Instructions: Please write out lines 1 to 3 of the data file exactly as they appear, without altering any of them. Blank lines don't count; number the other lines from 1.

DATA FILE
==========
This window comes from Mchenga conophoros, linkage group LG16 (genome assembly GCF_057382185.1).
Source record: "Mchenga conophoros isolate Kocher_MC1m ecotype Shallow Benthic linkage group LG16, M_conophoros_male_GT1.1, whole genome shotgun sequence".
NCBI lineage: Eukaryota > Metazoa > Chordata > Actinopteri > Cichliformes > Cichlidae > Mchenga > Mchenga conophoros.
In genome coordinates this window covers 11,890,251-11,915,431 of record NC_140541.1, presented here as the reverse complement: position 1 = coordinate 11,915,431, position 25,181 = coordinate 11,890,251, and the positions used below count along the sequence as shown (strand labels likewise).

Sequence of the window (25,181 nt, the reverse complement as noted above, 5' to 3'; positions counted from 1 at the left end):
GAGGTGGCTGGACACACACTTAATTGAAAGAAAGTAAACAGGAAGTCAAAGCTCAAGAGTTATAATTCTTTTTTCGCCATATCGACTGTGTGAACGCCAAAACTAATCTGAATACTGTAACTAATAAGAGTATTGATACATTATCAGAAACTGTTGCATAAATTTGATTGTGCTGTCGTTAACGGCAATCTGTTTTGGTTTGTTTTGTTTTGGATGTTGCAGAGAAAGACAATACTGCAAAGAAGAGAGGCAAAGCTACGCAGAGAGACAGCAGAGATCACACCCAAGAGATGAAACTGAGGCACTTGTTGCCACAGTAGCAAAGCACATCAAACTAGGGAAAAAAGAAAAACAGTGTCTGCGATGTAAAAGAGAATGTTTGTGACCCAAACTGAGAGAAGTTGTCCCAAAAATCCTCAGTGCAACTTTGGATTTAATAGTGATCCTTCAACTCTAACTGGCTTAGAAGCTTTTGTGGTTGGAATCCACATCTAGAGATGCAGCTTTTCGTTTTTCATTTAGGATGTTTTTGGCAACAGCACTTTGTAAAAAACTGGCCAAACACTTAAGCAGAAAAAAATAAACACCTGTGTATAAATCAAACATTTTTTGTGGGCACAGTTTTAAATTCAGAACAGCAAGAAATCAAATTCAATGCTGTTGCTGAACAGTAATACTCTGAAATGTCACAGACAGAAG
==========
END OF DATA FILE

This window comes from Mchenga conophoros, linkage group LG16 (genome assembly GCF_057382185.1).
Source record: "Mchenga conophoros isolate Kocher_MC1m ecotype Shallow Benthic linkage group LG16, M_conophoros_male_GT1.1, whole genome shotgun sequence".
NCBI lineage: Eukaryota > Metazoa > Chordata > Actinopteri > Cichliformes > Cichlidae > Mchenga > Mchenga conophoros.